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Reconnected: Shots, Timesulin, and Public Druggery.

The first few days back on shots were awesome.  I haven't done anything "new" in my diabetes management in a while, not since switching to the Verio meter, so the novelty of injections was shiny.  There were some definitive pros and cons, though, and it only took me a few days to miss that little pump thing.

MDI PROS:

  • It was really, really nice to wear a dress and not end the day with the buttons on my pump etched into my sternum. Or to grapple with ye olde disco boobs.  Or to feel like I had another thing to be a bit self-conscious about. 
  • Birdy was a little disconcerted - "Where your pump, mama?  In the dryer?" because that's where her favorite blanket always is when she wants it most - but eventually we were both used to having mommy take an injection instead of a pump bolus.  And it was comfortable injecting in the privacy of my own home.
  • I loved sleeping with out the pump attached, because sometimes I wake up in the morning and feel very "princess and the pea," having spent the better part of seven hours with my hip smashed against the pump housing.
  • Packing on MDI was pretty easy - I threw a Humalog pen into my meter case and the bottle of Levemir into my medical travel bag, along with a handful of syringes and some needle tips, and I was good to go.  Bit of a lighter fare than bringing along pump change supplies, etc.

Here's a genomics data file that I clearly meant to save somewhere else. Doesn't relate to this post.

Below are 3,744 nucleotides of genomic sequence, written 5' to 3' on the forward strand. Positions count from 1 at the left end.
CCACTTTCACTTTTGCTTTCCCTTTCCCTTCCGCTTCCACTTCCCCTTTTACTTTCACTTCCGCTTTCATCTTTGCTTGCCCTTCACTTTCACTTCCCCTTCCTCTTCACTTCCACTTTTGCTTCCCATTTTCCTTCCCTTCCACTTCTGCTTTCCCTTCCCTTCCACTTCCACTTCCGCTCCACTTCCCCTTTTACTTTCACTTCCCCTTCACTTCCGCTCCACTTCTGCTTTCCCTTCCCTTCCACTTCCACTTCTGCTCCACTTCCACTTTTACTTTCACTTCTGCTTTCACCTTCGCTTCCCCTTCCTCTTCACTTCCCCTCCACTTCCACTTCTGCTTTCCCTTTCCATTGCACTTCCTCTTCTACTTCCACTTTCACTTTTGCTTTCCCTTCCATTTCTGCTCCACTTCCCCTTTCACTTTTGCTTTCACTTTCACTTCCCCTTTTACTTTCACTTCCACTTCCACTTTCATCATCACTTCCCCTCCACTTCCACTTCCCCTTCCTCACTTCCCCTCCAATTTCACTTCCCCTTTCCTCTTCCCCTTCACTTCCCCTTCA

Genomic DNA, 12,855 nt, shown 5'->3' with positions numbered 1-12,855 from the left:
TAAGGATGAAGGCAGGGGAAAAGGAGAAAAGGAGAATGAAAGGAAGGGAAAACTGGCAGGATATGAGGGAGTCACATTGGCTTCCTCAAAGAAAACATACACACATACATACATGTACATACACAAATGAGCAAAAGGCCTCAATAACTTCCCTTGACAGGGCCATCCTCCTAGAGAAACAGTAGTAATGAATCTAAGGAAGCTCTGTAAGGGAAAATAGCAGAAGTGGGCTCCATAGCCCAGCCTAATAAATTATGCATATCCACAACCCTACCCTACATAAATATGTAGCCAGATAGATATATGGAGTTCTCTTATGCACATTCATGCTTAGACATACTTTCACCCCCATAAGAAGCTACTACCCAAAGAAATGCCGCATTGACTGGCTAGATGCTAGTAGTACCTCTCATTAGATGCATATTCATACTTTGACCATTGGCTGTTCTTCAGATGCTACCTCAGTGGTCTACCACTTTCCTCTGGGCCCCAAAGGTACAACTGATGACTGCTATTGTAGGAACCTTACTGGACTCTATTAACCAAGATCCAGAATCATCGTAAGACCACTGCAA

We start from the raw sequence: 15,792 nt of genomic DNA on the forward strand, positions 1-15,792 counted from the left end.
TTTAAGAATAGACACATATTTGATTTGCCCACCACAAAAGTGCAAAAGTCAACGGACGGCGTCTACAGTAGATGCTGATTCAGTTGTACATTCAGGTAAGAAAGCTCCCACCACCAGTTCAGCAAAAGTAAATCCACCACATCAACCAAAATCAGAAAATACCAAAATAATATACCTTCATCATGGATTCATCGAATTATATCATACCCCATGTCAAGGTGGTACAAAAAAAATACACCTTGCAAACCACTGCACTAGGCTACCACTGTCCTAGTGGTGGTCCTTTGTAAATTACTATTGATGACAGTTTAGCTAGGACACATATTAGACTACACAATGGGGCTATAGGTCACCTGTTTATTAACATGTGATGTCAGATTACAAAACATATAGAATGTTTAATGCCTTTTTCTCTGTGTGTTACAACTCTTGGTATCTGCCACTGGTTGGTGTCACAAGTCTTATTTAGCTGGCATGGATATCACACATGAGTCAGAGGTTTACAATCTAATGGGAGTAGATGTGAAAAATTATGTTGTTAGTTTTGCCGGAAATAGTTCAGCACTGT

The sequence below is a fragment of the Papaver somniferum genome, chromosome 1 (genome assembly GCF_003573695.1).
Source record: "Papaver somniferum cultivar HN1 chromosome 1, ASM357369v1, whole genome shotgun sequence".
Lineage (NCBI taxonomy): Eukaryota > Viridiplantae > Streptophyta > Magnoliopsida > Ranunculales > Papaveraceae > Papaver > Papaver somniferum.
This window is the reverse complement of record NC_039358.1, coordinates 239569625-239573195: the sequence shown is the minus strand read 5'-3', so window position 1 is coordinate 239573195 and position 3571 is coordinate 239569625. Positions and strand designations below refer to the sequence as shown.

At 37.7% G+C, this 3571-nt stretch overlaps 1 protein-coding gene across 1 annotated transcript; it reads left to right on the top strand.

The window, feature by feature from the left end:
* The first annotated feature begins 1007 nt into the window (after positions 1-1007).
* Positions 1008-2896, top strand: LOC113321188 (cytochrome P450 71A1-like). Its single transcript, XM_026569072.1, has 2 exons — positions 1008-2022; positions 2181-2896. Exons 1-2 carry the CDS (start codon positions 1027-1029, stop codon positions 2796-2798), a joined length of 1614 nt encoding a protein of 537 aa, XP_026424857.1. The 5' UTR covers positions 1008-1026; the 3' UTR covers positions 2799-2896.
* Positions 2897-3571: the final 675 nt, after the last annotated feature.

• Timesulin.  This thing is awesome.  I know it's a product that's been around for a while, but this replacement pen cap for my Humalog pen saved my brain from guessing when I last bolused, as it keeps track of that "last bolus" moment.  More on this pen in another post later this week, but having a bridge between the information stored in my pump vs. the lack of information stored in my syringe use was very helpful.
  • And this excursion into MDI confirmed for me that I do best splitting my Levemir dose every 12 hours.  So at 10 pm, and again at 10 am, I would take 8 units of Levemir.  According to my Dexcom, this was the right dose to keep me steady without significant peaks and valleys. 
  • And I was happy to finally be able to travel with my insulin bottle "koozy," which is a simple tool I learned about from Jim Turner during my days at dLife.  This little bottle traveled safely and soundly on a quick business trip from Rhode Island to Philadelphia, and I didn't have that fear of the bottle cracking and exploding against the bathroom tile.
Snug as a bottle of synthetic hormones in a rug.

PUMPING PROS:

  • I missed my pump a lot in the morning, when my dawn phenomenon would kick in and cause my blood sugar to jump a few dozen points.  This meant I needed to consciously bolus before the upswing would begin, and taking a half unit bolus with an insulin pump felt like a frustratingly unnecessary, yet very necessary, needle poke.
  • And I missed it a lot at night, when I would remember to take my Levemir injection in a swooping moment of "Oh shit, did I take my Levemir yet?"  Having the pump on me 24/7 makes forgetting my insulin pretty difficult.
  • See also:  sleeping in.  My MDI experience was the first time in a while that I had to set an alarm solely to wake up and take an injection. 
  • But I missed it most when I was at the ePatient Connections conference, listening to presentations and attending meetings for two days.  I did not enjoy injecting in public.  I know that my past includes a lot of public injections, and I didn't care about it at the time, but I've spent the last eight years discreetly bolusing with my pump, and I like that discretion.  I like not having to push a needle tip through my clothes.  Busting out the syringes and pens for a few days made me long for the convenience of my pump.